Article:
Delirium Bibliography

The searchable delirium bibliography page is one of our most popular features, allowing you to quickly gain access to the literature on delirium and acute care of older persons.  The HELP team keeps it updated for you on a monthly basis!  Feel free to search by author, title, keywords. It is primarily intended for clinicians and researchers interested in exploring these topics.

Each article is indexed by keywords taken from MEDLINE and other relevant databases.

You may base your search on as many search terms as you like. A search term can be a keyword, an author's name, all or part of an article's title, or any word or phrase that you might expect to find in an article's abstract. You may then indicate whether you would like to limit the search to one or more options.

The results are prioritized so that entries including all search terms will be listed first, but you can indicate whether to then sort by title (the default), by author, by journal name or by publication year.

You may further restrict to a topic category. Note: If you do not enter any search terms, the results will include all of the entries for the selected topic category.

More information about each entry on this page is available by moving the mouse over the green information symbols.

Please note that Pub Med Central (PMC) full text links are provided wherever available.  However, due to copyright restrictions, only abstracts can be provided for articles not available in PMC.

Total Results: 2145

  • Delirium: a guide for the general physician. 2017 Todd OM, Teale EA. Clinical medicine (London, England), 17:1 (48-53)
    • Title

      Delirium: a guide for the general physician.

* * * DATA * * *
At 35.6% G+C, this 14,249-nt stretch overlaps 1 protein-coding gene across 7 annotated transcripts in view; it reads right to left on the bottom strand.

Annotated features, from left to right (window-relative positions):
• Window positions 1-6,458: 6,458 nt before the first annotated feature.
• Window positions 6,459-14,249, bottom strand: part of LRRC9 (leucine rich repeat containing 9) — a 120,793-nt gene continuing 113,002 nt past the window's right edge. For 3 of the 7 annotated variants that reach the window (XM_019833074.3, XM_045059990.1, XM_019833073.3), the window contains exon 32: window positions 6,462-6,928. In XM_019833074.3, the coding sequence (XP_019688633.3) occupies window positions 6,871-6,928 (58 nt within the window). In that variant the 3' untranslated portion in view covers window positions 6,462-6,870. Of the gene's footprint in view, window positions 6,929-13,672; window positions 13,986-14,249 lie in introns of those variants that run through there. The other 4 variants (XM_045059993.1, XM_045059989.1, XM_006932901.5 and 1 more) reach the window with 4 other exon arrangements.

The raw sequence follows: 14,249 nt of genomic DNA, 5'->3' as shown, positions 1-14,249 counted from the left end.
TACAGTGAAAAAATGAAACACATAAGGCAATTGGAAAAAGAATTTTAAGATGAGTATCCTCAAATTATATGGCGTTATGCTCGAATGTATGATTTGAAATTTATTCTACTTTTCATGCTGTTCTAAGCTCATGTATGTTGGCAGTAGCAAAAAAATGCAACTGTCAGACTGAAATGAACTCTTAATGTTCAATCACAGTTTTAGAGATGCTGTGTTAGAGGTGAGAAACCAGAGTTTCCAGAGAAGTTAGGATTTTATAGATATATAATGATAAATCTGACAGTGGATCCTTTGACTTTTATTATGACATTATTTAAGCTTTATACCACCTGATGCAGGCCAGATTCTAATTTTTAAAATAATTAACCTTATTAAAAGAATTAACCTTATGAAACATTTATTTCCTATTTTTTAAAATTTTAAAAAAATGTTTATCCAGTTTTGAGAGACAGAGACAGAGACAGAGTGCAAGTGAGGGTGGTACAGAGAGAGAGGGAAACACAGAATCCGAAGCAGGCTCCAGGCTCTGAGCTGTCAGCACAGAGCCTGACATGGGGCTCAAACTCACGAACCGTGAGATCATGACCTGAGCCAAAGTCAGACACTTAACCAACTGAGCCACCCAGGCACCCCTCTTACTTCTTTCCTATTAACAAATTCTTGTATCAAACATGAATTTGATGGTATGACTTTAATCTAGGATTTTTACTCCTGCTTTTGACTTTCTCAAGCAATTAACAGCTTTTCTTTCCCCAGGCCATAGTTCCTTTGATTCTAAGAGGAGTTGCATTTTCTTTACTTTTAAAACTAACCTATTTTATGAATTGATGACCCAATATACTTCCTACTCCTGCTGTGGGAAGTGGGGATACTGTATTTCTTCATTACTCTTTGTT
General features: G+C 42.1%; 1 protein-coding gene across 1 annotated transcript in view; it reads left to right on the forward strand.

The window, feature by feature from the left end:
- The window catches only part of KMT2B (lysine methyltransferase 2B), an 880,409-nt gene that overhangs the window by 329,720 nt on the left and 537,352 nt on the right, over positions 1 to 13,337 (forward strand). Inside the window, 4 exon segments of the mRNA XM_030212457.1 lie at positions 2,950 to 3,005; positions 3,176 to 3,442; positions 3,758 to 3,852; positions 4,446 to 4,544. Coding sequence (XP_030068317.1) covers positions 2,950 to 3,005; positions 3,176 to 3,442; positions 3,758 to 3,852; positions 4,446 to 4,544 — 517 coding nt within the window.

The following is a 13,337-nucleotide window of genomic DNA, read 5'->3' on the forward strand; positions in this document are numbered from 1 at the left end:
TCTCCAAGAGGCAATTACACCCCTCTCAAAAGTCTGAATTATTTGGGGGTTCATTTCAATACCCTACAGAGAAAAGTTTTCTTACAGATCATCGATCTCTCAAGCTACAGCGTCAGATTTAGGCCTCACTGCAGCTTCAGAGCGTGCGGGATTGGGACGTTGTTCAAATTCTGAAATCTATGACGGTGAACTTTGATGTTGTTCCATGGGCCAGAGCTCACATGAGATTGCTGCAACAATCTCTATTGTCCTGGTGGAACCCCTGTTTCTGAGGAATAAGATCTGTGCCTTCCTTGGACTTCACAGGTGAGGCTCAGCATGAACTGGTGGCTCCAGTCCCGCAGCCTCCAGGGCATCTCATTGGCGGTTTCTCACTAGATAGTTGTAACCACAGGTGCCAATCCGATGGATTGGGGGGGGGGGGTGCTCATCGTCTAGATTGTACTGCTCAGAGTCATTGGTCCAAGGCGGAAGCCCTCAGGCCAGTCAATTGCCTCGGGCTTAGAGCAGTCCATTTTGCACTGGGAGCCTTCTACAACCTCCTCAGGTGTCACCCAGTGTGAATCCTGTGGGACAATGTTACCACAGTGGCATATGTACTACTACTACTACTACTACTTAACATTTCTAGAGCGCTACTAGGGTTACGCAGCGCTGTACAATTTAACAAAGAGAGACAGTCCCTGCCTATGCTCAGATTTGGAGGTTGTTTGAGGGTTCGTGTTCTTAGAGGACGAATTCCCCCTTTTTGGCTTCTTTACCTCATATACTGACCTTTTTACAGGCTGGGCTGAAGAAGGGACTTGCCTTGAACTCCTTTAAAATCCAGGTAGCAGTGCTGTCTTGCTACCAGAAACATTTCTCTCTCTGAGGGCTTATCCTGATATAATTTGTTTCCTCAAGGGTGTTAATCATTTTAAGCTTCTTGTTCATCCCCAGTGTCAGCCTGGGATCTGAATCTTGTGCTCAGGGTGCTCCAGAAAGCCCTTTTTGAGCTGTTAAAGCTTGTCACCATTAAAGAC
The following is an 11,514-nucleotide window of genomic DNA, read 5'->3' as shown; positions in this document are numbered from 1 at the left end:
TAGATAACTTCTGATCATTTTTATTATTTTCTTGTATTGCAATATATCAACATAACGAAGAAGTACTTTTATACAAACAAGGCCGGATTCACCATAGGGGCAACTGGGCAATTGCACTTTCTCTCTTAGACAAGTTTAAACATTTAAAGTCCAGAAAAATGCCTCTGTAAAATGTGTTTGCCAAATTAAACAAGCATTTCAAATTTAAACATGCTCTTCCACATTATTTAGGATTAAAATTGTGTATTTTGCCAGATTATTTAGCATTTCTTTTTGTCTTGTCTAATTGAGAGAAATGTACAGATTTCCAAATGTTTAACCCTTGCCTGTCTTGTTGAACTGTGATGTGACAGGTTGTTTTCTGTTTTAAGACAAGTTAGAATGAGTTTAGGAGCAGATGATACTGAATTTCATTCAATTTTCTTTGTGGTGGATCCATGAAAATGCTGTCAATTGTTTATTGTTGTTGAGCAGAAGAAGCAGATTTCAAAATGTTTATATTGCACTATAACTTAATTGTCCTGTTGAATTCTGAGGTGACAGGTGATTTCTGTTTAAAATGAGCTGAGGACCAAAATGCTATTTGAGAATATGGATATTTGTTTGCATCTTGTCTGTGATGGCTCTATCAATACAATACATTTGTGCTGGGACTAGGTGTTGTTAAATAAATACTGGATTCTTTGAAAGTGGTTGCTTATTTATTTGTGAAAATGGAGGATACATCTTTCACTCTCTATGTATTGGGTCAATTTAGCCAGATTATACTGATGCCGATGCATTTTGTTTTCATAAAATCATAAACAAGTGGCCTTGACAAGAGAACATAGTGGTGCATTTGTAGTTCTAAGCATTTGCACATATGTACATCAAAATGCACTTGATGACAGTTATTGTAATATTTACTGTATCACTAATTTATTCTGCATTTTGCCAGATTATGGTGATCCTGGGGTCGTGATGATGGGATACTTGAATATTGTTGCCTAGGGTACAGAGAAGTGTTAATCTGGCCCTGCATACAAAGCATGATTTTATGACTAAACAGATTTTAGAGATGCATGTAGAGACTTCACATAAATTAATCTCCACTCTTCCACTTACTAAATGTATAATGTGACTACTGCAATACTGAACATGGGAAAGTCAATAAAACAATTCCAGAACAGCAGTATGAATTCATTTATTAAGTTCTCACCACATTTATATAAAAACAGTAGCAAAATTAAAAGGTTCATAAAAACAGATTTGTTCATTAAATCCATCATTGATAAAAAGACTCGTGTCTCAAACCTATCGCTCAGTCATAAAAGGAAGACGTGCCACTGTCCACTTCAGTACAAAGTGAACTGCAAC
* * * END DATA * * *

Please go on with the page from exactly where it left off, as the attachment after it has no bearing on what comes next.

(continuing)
• Authors
      Todd OM, Teale EA
    • Year
      2017
    • Journal
      Clinical medicine (London, England)
    • URL
    • Abstract
      Delirium describes a sudden onset change in mental status of fluctuating course. This is a state of altered consciousness characterised chiefly by inattention or lack of arousal, but can also include new impairment of language, perception and behaviour. Certain predisposing factors can make an individual more susceptible to delirium in the face of a stressor. Stressors include direct insults to the brain, insults peripheral to the brain or external changes in the environment of an individual. Delirium is varied in its presentation, and can be categorised by the psychomotor profile as: hyperactive type (overly vigilant, agitated, often wandersome), hypoactive type (sedate or withdrawn) or mixed types.
    • PubMed ID
  • Delirium in critically ill patients. 2017 Slooter AJ, Van De Leur RR, Zaal IJ. Handbook of clinical neurology, (449-466)
    • Title

      Delirium in critically ill patients.

    • Authors
      Slooter AJ, Van De Leur RR, Zaal IJ
    • Year
      2017
    • Journal
      Handbook of clinical neurology
    • URL
    • Abstract